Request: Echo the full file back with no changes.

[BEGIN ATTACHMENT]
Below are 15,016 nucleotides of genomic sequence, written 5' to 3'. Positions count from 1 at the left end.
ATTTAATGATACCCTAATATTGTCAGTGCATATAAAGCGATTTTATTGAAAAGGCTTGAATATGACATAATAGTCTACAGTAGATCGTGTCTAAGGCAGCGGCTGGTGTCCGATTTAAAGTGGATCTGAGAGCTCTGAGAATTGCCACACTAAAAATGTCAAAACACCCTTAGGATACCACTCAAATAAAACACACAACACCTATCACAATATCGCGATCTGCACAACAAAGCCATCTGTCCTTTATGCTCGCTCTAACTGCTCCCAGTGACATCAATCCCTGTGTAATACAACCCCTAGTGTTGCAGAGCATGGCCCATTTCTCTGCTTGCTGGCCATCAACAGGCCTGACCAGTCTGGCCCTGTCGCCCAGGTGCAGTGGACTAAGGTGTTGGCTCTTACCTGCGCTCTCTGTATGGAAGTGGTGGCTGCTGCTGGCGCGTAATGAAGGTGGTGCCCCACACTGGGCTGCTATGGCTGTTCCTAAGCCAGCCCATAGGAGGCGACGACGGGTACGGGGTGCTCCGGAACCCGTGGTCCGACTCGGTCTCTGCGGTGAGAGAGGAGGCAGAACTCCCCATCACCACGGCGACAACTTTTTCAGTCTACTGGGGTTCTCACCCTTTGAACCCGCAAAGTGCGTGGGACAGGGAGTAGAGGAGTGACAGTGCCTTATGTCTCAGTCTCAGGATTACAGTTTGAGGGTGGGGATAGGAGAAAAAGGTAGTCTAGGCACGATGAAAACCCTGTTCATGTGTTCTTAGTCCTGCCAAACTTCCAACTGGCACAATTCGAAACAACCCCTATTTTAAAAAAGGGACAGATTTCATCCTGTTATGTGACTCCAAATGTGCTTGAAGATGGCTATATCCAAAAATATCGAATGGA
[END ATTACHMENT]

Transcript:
Below are 15,016 nucleotides of genomic sequence, written 5' to 3'. Positions count from 1 at the left end.
ATTTAATGATACCCTAATATTGTCAGTGCATATAAAGCGATTTTATTGAAAAGGCTTGAATATGACATAATAGTCTACAGTAGATCGTGTCTAAGGCAGCGGCTGGTGTCCGATTTAAAGTGGATCTGAGAGCTCTGAGAATTGCCACACTAAAAATGTCAAAACACCCTTAGGATACCACTCAAATAAAACACACAACACCTATCACAATATCGCGATCTGCACAACAAAGCCATCTGTCCTTTATGCTCGCTCTAACTGCTCCCAGTGACATCAATCCCTGTGTAATACAACCCCTAGTGTTGCAGAGCATGGCCCATTTCTCTGCTTGCTGGCCATCAACAGGCCTGACCAGTCTGGCCCTGTCGCCCAGGTGCAGTGGACTAAGGTGTTGGCTCTTACCTGCGCTCTCTGTATGGAAGTGGTGGCTGCTGCTGGCGCGTAATGAAGGTGGTGCCCCACACTGGGCTGCTATGGCTGTTCCTAAGCCAGCCCATAGGAGGCGACGACGGGTACGGGGTGCTCCGGAACCCGTGGTCCGACTCGGTCTCTGCGGTGAGAGAGGAGGCAGAACTCCCCATCACCACGGCGACAACTTTTTCAGTCTACTGGGGTTCTCACCCTTTGAACCCGCAAAGTGCGTGGGACAGGGAGTAGAGGAGTGACAGTGCCTTATGTCTCAGTCTCAGGATTACAGTTTGAGGGTGGGGATAGGAGAAAAAGGTAGTCTAGGCACGATGAAAACCCTGTTCATGTGTTCTTAGTCCTGCCAAACTTCCAACTGGCACAATTCGAAACAACCCCTATTTTAAAAAAGGGACAGATTTCATCCTGTTATGTGACTCCAAATGTGCTTGAAGATGGCTATATCCAAAAATATCGAATGGA